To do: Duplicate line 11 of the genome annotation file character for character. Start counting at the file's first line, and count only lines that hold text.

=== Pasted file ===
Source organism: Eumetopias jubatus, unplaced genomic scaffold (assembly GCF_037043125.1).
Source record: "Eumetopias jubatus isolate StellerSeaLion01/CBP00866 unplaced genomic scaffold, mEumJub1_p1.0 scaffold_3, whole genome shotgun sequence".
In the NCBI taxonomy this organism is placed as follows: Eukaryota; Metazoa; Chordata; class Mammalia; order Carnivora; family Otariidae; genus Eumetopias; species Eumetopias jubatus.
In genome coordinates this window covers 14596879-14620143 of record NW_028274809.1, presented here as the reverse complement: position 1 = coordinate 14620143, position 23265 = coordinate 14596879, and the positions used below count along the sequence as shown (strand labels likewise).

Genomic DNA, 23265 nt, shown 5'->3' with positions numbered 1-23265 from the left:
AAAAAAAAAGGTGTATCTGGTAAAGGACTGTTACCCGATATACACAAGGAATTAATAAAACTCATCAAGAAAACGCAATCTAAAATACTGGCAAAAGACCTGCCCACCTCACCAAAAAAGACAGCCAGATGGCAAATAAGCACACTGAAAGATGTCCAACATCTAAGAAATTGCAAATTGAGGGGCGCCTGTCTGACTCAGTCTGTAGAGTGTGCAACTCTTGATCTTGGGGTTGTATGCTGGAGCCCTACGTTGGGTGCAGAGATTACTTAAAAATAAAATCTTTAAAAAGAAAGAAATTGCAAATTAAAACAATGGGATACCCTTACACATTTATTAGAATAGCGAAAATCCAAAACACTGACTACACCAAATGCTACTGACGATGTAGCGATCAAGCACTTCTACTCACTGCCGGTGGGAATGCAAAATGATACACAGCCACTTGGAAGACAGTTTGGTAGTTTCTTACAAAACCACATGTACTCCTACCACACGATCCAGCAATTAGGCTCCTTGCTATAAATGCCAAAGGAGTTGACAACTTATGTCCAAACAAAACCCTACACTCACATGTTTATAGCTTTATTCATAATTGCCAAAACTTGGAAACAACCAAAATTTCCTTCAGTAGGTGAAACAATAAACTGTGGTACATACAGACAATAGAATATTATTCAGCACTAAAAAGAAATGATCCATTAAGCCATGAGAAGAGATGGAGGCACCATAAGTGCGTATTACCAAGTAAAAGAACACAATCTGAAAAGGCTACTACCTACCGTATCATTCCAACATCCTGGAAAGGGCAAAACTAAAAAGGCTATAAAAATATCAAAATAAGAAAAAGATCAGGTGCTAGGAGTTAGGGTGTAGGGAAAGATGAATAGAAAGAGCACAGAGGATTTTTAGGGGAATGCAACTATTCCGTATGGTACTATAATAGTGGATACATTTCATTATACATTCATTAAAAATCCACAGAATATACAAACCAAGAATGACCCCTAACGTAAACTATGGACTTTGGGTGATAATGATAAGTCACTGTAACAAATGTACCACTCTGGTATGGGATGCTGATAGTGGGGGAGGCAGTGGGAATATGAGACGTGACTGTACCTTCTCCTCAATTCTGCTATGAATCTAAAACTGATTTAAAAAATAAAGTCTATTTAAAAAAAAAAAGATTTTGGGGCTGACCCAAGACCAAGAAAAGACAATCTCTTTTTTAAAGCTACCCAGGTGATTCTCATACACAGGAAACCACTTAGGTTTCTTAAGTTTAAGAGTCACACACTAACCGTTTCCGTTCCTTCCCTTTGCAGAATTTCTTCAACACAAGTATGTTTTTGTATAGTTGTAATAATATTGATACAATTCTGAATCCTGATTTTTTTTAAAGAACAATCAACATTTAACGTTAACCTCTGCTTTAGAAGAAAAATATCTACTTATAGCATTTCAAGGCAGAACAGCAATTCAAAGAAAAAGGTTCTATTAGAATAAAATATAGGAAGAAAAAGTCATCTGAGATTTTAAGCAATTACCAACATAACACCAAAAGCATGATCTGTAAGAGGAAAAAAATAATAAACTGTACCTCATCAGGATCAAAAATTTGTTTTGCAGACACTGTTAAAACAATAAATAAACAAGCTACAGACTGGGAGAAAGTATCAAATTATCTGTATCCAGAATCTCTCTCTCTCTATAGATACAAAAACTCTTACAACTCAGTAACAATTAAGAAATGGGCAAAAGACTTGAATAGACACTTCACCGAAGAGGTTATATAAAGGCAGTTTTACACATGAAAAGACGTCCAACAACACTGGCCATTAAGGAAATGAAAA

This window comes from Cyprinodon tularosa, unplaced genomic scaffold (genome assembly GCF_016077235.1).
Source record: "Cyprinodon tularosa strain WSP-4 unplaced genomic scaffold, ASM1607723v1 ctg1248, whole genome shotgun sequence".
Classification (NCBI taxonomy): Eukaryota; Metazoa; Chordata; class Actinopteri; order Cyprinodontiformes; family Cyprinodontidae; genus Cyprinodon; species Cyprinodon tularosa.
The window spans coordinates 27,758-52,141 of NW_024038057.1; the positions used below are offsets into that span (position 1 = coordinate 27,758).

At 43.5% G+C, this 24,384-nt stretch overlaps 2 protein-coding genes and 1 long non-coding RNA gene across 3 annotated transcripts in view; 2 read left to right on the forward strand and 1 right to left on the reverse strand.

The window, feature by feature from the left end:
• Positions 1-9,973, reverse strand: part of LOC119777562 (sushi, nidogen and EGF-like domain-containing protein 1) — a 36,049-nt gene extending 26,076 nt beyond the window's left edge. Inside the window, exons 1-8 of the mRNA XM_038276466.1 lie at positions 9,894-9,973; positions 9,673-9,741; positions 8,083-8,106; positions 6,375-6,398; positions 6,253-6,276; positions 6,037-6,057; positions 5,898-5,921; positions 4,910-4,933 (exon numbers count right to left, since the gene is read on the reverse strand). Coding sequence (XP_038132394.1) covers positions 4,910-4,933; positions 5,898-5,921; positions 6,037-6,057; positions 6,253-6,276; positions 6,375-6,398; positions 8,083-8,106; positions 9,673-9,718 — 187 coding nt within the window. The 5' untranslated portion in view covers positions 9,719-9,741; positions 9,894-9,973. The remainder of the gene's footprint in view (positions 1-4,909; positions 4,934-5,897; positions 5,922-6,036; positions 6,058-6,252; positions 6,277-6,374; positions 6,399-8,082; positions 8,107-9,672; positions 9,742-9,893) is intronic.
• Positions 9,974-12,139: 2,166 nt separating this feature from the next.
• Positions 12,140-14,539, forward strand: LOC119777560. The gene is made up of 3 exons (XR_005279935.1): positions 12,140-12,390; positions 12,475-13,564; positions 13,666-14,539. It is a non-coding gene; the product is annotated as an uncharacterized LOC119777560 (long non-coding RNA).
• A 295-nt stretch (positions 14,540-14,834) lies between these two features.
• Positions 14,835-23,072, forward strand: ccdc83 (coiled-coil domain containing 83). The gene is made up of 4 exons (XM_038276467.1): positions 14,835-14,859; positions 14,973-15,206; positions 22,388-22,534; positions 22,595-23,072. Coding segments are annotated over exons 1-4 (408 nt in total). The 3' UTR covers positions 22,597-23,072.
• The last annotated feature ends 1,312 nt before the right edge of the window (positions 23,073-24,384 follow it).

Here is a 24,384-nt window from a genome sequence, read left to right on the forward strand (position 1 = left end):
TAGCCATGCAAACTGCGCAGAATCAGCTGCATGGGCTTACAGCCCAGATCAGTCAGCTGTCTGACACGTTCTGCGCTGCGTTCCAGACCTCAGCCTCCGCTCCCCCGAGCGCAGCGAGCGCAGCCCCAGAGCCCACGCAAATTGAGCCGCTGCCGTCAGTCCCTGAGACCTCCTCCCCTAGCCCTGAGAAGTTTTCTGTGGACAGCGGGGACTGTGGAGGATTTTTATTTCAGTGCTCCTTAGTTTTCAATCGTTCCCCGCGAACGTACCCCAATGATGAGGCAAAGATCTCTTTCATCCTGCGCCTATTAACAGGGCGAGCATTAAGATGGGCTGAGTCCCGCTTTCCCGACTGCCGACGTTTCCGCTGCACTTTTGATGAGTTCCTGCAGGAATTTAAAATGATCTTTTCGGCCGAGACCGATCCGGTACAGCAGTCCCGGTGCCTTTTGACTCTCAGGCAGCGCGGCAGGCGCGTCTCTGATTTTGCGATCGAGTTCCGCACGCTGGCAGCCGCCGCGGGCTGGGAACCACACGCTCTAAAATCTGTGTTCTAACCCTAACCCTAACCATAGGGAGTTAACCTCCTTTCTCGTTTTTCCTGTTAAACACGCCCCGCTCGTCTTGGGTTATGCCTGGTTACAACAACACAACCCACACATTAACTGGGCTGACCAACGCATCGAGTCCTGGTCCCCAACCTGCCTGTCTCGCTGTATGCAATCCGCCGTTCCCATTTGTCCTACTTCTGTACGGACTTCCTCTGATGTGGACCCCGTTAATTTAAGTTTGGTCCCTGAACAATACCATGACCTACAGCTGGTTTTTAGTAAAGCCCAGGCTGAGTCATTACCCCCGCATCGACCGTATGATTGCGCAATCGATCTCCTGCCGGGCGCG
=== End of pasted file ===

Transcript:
At 43.5% G+C, this 24,384-nt stretch overlaps 2 protein-coding genes and 1 long non-coding RNA gene across 3 annotated transcripts in view; 2 read left to right on the forward strand and 1 right to left on the reverse strand.